First Nations Elections Act

Elizabeth May: Mr. Speaker, I appreciate your earlier explanation as to why it is that the amendments are coming forward at report stage. I appreciate your consideration of the fact that due to a clerical error at committee, we did not receive notice to bring amendments forward at committee.

I must say that I am pleased. I have found that the so-called invitations to committees circumvent rights. I am able, at this point, to speak at report stage to what is a very significant flaw in this bill.

As everyone in the House knows, Bill C-9 initially came to us through the Senate as Bill S-6. It is a first nations elections act. Except for everything I am attempting to amend this morning, it is a good bill. It provides more precision in first nations elections. The bulk of the bill is a result of recommendations that came from first nations themselves, specifically from the Assembly of Manitoba Chiefs and the Atlantic Policy Congress of First Nations Chiefs, which represents the Mi’kmaq, Maliseet, and Passamaquoddy first nations of Atlantic Canada.

Before I move to my amendments, the intent of the good parts of the bill was to provide greater precision, to create set terms, and to provide for those first nations that had already opted in to elections under the terms of the Indian Act. That is worth underlining. The recommendations that came from the first nations themselves were to apply only to those first nations that had themselves already opted in to elections under the Canada Elections Act and not to those many first nations that elect their councils through traditional customs and methods other than under the Indian Act.

In any case, I will set aside the parts of the bill that are acceptable and will focus only on the amendments you have just read before the House of Commons. They both go to correct the mistakes that are found in clause 3 of the bill.

Parenthetically, I want to note that today is international Human Rights Day. Today is the 20th anniversary of the signing of the Vienna Declaration, which brought respect for human rights to the entire community of nations. Why is it relevant that we are looking at a first nations elections act? What about that is relevant to the fact that ironically, today is Human Rights Day?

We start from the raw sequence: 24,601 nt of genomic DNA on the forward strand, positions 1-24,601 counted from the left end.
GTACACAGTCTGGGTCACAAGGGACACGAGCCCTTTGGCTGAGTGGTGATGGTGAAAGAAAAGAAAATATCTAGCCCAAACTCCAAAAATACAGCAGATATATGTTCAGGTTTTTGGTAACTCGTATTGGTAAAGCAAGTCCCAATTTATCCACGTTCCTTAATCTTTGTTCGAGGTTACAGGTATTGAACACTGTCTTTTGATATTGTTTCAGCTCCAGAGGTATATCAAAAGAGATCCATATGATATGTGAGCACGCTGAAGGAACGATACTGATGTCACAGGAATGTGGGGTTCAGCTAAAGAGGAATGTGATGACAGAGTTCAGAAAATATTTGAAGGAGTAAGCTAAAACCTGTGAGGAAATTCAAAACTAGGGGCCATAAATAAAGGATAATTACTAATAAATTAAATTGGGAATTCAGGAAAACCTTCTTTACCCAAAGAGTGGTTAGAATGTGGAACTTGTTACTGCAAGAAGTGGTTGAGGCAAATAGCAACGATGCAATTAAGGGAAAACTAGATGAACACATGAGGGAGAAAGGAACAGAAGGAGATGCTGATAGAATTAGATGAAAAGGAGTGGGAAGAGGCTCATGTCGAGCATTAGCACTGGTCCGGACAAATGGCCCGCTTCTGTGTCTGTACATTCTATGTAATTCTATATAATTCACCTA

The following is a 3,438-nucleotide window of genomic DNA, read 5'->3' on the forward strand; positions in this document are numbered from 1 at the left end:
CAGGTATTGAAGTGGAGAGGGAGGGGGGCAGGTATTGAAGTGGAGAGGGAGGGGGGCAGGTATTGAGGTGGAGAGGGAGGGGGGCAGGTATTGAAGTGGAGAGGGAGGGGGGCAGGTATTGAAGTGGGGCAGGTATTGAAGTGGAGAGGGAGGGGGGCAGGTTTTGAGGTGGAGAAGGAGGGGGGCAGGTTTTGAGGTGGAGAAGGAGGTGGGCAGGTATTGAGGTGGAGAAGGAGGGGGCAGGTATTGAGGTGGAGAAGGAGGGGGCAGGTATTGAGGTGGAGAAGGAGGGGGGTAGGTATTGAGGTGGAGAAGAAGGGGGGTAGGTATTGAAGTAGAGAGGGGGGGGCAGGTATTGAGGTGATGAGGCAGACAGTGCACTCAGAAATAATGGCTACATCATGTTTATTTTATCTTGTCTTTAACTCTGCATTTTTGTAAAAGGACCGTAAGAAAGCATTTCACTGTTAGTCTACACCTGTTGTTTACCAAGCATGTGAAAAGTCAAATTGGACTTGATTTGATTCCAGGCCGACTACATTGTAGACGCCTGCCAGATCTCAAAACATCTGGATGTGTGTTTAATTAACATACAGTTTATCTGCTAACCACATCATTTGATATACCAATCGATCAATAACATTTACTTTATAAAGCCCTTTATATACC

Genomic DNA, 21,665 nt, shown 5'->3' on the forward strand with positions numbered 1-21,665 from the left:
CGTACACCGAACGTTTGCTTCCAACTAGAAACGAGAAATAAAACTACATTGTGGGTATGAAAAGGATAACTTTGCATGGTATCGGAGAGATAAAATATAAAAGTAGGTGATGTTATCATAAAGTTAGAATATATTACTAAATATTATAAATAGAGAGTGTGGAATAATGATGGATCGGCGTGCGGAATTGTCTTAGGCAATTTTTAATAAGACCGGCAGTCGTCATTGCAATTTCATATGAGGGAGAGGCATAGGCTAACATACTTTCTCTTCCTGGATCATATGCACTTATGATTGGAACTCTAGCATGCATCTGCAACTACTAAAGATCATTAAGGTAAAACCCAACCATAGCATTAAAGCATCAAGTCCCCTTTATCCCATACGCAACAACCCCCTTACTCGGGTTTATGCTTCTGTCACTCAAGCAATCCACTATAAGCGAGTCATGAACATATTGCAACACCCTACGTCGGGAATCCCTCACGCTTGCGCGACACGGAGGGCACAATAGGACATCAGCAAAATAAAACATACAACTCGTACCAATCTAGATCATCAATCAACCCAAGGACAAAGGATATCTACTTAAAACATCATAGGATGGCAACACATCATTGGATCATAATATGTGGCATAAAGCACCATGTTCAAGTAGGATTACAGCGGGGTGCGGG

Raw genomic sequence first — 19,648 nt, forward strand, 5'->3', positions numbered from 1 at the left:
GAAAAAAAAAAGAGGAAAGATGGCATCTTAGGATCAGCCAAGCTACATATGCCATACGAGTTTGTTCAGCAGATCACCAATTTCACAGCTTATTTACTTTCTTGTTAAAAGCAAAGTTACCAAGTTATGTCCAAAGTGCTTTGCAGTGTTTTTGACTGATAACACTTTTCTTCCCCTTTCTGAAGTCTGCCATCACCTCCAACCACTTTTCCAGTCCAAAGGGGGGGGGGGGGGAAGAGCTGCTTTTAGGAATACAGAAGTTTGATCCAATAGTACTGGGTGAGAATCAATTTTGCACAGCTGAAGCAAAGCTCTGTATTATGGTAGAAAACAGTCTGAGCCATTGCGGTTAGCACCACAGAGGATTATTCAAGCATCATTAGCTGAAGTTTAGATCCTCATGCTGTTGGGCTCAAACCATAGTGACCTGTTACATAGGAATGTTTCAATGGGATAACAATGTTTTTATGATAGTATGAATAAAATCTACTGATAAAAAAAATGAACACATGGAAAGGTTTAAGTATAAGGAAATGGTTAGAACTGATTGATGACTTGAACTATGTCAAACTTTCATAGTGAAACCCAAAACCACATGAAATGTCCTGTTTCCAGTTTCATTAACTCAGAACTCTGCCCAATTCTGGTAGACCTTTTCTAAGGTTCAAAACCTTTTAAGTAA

The problem with this bill and the sections I hope to correct is also found in other bills that have come forward from this administration, such as the bill, not yet tabled, on first nations education. It is also found in bills that have been tabled, such as the NWT devolution in Bill C-15 and this bill, Bill C-9. What they all have in common is a failure to respect the constitutionally enshrined right of first nations to be consulted about changes that impact them directly.

In Bill C-15, in addition to the NWT devolution, which everyone supports, there are substantial changes to the Mackenzie Valley regulatory systems that are part of first nations agreements and treaties, without consultation with or the consent of first nations. This brings to mind that these changes are actually questionable constitutionally under section 35 of the Constitution, as interpreted in many Supreme Court decisions. From the Haida case and the Delgamuukw case to the Marshall case, it is clear that first nations in this country are protected under section 35 of the Constitution. Further, the federal government has a fiduciary responsibility, a constitutionally enshrined obligation, to consult with first nations.

In this case, we have something that is, in my view, outrageous. Under paragraphs 3(1)(b) and (c), there are two ways in which the minister may impose upon first nations, based on his or her own discretion, a different system for elections within the first nation. What could be more critical in touching on the rights of first nations than changing the way a first nation conducts its own internal elections?

These two paragraphs that are objectionable state that the minister may add the name of the first nations to the schedule of first nations that must conduct their elections as under the act. In other words, the bulk of the act is for first nations themselves to opt in and request to be seen under these sections of a new Indian Act procedure found in Bill C-9.